So Chapter 3 is all about fears.
We've all got fears right? The authors break it down into two basic categories: fear about ourselves and fear about how others will perceive us.
The fact of the matter is that fears are an energy suck. We waste a lot of time on them. I'm not saying they aren't legitimate, but how much time we hand over to them is something we need to control.
Think of how much art you can make if you took all the time and energy you spent worrying if it was good enough and used it to make art instead?
Its not as simple as it sounds, believe me I know. Its something I struggle with as well - that overbearing feeling that nothing seems to be going right and maybe I should just chuck the whole thing.
But the thing that drives me forward is that I can't imagine my life without art. So I have to make peace with my insecurities, let them have a smaller insignificant part of the stage so that they don't take over everything anymore.
The authors suggest that talent is only part of the puzzle, worrying if you have enough (or any) is nonsense. I think they have a point. Just because you are talented doesn't mean you will do the work. And if you don't do the work, you won't produce anything.
Talent alone does not make you an artist.
Doing the work does. These are my favorite sentences from the chapter:
"Art is human; error is human; ergo, art is error. Inevitably your work will be flawed. Why? Because you are a human being, and only human beings, warts and all, make art."
I think there has been an interesting movement as of late of wanting handmade items. People are looking at the flaws in items and being able to see the maker in them, they are appreciating these objects more.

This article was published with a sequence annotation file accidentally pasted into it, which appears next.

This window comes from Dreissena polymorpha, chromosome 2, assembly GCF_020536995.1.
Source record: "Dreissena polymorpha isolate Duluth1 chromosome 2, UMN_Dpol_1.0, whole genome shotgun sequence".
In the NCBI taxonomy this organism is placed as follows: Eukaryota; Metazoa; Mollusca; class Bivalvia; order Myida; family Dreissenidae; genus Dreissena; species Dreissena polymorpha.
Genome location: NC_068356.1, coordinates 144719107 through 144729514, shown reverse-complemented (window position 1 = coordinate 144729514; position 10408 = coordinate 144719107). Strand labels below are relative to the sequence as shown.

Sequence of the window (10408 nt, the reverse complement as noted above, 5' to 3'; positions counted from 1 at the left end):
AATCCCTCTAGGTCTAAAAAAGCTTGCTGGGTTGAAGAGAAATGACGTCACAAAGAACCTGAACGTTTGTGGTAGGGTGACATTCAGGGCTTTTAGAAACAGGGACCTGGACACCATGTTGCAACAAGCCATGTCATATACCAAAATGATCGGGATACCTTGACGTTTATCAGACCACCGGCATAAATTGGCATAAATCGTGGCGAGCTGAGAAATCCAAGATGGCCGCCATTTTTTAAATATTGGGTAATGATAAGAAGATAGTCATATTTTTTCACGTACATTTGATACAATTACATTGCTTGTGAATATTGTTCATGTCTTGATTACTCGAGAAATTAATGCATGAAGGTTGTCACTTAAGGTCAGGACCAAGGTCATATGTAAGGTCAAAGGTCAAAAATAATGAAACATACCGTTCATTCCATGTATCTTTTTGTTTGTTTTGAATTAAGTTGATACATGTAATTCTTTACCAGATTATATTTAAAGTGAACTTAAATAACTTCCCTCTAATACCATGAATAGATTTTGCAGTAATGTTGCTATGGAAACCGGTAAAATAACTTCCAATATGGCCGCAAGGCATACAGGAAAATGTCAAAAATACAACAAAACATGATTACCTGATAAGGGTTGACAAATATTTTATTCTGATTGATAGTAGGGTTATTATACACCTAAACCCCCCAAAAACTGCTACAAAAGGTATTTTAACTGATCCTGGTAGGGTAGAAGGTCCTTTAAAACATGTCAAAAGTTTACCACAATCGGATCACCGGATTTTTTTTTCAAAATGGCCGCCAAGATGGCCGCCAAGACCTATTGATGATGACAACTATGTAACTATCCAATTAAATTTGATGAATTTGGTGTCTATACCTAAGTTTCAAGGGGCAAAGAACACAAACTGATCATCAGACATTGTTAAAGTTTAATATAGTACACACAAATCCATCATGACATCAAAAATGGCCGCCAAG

I don't seek perfection in my work. In fact, if you look close enough you can see plenty of things that are "wrong." And I'm good with it, I prefer it. Its my hand that made them and I'm no where near perfect.
I've spoken about hanging on to your own voice several times on the blog. Its easy to be seduced by what others make, thinking that their work has the level of "perfection" that you crave. Pause the next time you are tempted by this.
Can anyone make work like you do?
Can others produce an art quilt or painting or drawing that looks like what you would make?
The answer is simple: no.
I don't believe there is much value in saying, "Stop being afraid." Its counterproductive to think that you will never feel insecure about what you make or what others think. And I also believe its counterproductive to try to ignore these feelings.
Rather meet them head on. Look at them, let them kick around a bit and then move on. In short, experience them. Learn from them. Learn to co-exist with them but don't give them the upper hand.
And make your work. Your hand is what makes it unique and there is nothing to fear about that.